THE LONG HANGOVER by Shaun  Walker


Putin's New Russia and the Ghosts of the Past
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A British journalist offers a searching account of contemporary Russia, a nation bent on recapturing a more glorious past.

People crave meaning and security in their lives. Both vanished for citizens of the Soviet Union when that storied country dissolved, replaced by a much weaker Russia and a ring of former satellites and conquered states. As Guardian Moscow correspondent Walker chronicles, much of the last quarter-century has been an exercise, among Russians from Vladimir Putin to ordinary citizens on the street, of recapturing past glories; says one anti-Ukrainian Russian nationalist, “we need to rebuild the country. The Soviet Union, the Russian Empire, it doesn’t matter what you call it.” the author documents the rise of Putin from middle-management KGB type to supreme ruler, abetted by a Boris Yeltsin who had abandoned the democratic experiment, ruing his former belief that “we would leap from the gray, stagnating totalitarian past into a bright, prosperous and civilized future.” Much of Walker’s solid reporting is from trouble spots that have been much in the news lately, including Crimea, where he looks at the fate of Crimean Tatars, who have essentially been stripped of citizenship on Russia’s reclamation of contested territory, and eastern Ukraine, where Russian rebels shot down a Malaysian Airlines flight, thinking it an aircraft of the Ukrainian air force—an event that Putin’s government hotly denied. “The downing of MH17 and the subsequent brazen lying was probably the Kremlin’s lowest point in all my years covering Russia,” writes Walker. Using techniques from the old Soviet propaganda machine, the Putin regime has successfully branded the enemies along its borders as Nazis, evoking memories that only the oldest Russians have while also recapturing some of the old sense of exceptionalist nationhood, “using fear of political unrest to quash opposition, equating ‘patriotism’ with support for Putin, and using a simplified narrative of the Second World War to imply Russia must unite once again against a foreign threat.”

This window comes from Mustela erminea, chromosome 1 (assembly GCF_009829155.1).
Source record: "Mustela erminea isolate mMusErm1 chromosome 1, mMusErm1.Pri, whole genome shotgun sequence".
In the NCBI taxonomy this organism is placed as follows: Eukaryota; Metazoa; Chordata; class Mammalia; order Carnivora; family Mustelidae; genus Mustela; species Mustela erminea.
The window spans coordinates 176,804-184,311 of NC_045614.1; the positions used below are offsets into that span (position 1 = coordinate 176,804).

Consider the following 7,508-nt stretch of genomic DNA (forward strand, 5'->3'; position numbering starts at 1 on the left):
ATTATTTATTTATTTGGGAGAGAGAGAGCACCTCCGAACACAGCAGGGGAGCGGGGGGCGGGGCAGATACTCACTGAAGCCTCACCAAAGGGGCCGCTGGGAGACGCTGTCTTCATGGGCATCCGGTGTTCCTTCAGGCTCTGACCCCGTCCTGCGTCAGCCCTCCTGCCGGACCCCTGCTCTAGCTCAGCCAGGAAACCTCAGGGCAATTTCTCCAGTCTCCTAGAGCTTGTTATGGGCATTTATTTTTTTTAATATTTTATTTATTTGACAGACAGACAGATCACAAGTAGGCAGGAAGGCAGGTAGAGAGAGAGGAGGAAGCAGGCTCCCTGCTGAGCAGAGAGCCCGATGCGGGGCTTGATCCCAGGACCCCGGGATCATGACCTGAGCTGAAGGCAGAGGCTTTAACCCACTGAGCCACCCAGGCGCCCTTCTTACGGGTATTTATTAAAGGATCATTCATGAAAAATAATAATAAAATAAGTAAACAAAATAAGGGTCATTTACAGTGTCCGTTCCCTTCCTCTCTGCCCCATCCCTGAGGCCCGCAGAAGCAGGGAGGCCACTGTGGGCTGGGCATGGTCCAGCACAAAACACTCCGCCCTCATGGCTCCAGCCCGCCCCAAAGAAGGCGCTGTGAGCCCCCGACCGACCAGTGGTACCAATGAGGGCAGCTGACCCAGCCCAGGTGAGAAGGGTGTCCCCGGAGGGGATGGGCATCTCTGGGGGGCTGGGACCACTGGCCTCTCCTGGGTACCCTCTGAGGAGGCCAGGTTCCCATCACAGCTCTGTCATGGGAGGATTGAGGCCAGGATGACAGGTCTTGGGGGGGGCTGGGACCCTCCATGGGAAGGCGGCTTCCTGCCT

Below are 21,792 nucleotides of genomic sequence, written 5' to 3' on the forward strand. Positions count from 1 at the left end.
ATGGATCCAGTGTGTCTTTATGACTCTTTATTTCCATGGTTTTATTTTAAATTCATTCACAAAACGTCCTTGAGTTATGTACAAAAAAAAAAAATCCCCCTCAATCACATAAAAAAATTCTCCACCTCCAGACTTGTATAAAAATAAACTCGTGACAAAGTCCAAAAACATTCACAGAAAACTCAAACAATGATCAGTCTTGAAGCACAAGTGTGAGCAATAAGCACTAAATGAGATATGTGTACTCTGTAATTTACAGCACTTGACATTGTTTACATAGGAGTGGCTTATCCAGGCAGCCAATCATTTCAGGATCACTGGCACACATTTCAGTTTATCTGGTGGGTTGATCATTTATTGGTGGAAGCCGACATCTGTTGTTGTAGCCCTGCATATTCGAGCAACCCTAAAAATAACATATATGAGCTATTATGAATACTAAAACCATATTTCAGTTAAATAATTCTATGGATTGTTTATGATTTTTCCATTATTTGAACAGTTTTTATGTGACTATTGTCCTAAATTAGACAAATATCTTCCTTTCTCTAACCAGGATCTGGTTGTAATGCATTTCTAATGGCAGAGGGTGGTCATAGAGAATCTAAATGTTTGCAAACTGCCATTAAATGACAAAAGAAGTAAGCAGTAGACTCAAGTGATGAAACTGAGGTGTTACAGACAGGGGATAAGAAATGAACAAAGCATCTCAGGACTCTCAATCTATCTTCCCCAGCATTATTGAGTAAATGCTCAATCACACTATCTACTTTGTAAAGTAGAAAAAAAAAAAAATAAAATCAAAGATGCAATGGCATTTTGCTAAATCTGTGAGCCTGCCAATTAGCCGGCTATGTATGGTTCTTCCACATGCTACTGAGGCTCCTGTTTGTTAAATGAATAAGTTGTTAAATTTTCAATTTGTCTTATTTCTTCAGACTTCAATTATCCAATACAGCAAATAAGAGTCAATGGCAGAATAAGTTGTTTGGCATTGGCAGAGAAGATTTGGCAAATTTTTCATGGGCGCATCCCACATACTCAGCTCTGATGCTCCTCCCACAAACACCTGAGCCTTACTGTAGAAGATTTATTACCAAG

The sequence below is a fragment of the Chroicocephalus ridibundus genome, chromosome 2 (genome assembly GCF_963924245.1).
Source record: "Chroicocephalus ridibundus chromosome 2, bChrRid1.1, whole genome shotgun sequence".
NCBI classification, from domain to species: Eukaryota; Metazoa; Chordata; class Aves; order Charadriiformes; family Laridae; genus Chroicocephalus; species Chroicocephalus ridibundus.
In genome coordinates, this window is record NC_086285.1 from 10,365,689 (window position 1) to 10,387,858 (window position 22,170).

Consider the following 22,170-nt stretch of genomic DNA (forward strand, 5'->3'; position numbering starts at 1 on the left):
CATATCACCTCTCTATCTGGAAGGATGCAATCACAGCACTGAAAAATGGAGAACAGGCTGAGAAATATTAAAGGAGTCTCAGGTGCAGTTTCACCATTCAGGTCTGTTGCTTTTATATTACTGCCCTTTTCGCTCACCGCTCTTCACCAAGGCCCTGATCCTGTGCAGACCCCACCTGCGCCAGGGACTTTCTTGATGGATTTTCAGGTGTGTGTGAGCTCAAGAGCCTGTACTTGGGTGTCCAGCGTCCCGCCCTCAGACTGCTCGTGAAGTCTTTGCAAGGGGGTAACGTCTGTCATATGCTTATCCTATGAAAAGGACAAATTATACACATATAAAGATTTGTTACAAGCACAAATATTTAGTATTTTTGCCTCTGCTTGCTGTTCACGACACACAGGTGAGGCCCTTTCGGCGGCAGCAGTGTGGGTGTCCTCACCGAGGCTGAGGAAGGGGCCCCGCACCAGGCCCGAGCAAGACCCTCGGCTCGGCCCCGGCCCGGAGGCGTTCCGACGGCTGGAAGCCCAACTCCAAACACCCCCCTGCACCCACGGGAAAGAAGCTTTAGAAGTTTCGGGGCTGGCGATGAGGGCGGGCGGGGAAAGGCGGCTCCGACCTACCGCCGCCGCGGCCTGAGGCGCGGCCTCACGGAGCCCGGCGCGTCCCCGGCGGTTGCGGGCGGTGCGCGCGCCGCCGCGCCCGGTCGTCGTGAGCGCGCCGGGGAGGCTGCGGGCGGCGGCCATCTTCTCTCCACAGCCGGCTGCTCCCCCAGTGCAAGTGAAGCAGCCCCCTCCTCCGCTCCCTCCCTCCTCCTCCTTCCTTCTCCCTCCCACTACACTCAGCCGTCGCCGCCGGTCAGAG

Essential reading for Russia watchers.

Pub Date: Jan. 2nd, 2018
ISBN: 978-0-19-065924-0
Page count: 288pp
Publisher: Oxford Univ.
Review Posted Online:
Kirkus Reviews Issue: Nov. 1st, 2017


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